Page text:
Monday, March 19, 2012

For the Love of Dairy, Part I: Homemade Yogurt

In my opinion, the ideal do-it-yourself cooking endeavor should encompass at least three out of four traits: taste better, be more nutritious, save money, or be relatively easy.

Example #1: Rotisserie chicken. (insert loud buzzer sound)  Zero out of four.  Even with hours in the kitchen, I could never make one as delicious as the $4.99 Costco kind.

Example #2:  Ravioli. (repeat angry buzzing sound).  Maybe one out of four at most.  Do people really make this from scratch?  Non-Italians, I mean?  If so, props to you.  And feel free to drop by any time to "show" us how.

Example #3: Yogurt. (insert happy dinging sound)  Four for four!  Homemade yogurt is so delicious, healthy, and simple.  Really.  You might be thinking to yourself, "Make your own yogurt?  Next she's going to tell me to milk my own cow."  But before you dismiss me as a granola-loving, butter-churning, commune-living pseudo hippie, hear me out.

I first started making yogurt a couple years ago to save some money, as our little household was going through a good half-gallon or more a week, but soon I found that I really did prefer the taste of homemade to store-bought.  I was shocked at the amount of sugar, often in the form of high fructose corn syrup, companies managed to pack into those little cups.  After reading about yogurt making here, I went to town.  It might sound complicated, but trust me, if you can boil water, you can make yogurt.



3 or 4 glass jars with lids—canning jars are great but any sturdy glass jar will work
a large pot
a dishtowel
a picnic cooler
milk—I’ve had success with 2% and whole, never tried skim or 1% but they might work
1 cup of yogurt starter—basically a plain yogurt with live active cultures.  My favorite is Trader Joe’s European style yogurt.  I've also had good results with Brown Cow, Tillamook, and Mountain High.


The basic gist:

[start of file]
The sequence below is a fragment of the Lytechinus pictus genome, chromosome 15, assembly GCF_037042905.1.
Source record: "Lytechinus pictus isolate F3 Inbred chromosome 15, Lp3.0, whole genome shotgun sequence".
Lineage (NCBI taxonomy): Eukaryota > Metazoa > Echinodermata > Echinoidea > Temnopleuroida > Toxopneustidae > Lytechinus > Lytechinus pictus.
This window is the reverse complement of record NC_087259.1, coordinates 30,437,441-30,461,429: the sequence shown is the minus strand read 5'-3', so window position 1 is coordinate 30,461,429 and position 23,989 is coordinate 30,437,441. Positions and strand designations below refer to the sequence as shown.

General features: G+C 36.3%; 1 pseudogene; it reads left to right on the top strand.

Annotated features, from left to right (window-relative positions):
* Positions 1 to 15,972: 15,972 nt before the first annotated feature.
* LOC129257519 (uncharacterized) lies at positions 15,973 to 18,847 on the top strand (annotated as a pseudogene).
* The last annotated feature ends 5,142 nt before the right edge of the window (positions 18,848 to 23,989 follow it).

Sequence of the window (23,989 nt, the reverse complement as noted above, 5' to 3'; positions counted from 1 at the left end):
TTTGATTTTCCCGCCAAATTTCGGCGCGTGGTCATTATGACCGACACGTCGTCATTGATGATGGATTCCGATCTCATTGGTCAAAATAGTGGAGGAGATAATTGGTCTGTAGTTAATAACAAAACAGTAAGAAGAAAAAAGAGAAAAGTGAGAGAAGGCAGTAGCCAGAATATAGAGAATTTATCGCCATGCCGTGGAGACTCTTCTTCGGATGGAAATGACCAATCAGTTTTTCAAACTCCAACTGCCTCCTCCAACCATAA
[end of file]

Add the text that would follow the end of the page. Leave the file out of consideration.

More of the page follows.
Heat the milk to 185 degrees to sterilize
Cool to 90-110 degrees
Add yogurt starter (i.e. yogurt with live cultures)
Incubate at 90-110 degrees for 4-24 hours


The detailed instructions:

Fill the jars with milk, and place them in the pot over a dishtowel, tucking the towel in between the jars a little so they don’t knock together and break.  Fill the pot with water.

Bring the water to a boil and allow the milk to reach 185 degrees.  If you don’t have a thermometer, you can tell it’s ready when the milk forms a skin on top.

Remove the jars from the heat and set on the counter, skim the skin off the milk, and place the lids on.  Place the lid on the pot to keep the water warm.  Take the yogurt starter out of the fridge now to let it warm up a little.

Allow the milk to cool on the counter to somewhere between 90-110 degrees (in our house this usually takes about 60-90 minutes).  Some sites recommend putting the jars in an ice water bath to cool faster, but I have broken more than one jar this way, and a quart of milk exploding in the kitchen really takes the fun out of this whole endeavor.  If you don’t have a thermometer, you can tell the milk is ready when you’re able to hold the jar in your hand without burning yourself, but it still feels pretty warm.

Add the yogurt starter, roughly 2 tablespoons per quart of milk, taking care not to stir too vigorously.  Just a couple figure 8s with the spoon will do.

Place the jars and the pot of water (or at least a big jarful) in a picnic cooler surrounded by a towel for 4-24 hours.  The goal is to keep it at 90-110 degrees for incubation, though I've never measured.  Resist the urge to peek too often; the yogurt sets better if undisturbed, and you don't want your heat to escape.  I usually put the yogurt in at bedtime and pull it out in the morning.   With a toddler and an infant, I’ll let you guess how long that span of time is.  Good thing yogurt is hard to mess up.

That's it!  Now you have pure, unadulterated yogurt to devour.

Note: If you are lactose-intolerant like me, you might be happy to learn that many yogurts have low lactose content and are more easily digested than, say, a cup of cow's milk.  I am still on the quest for a truly lactose-FREE homemade yogurt product, though.  Trial #1 with soy milk was a total fail.  One bite and I nearly threw up in the sink.  Trial #2 with lactose-free milk yielded a yogurt with a delicious flavor but a texture that was alarmingly like mucus.  The quest continues . . .

1 comment:

  1. You're right...that doesn't sound too hard. It might give us something to do with those mangos that Jenny mysteriously brought home from her bachelorette party. Thanks for including the instructions for those without a thermometer--that was my question the whole time!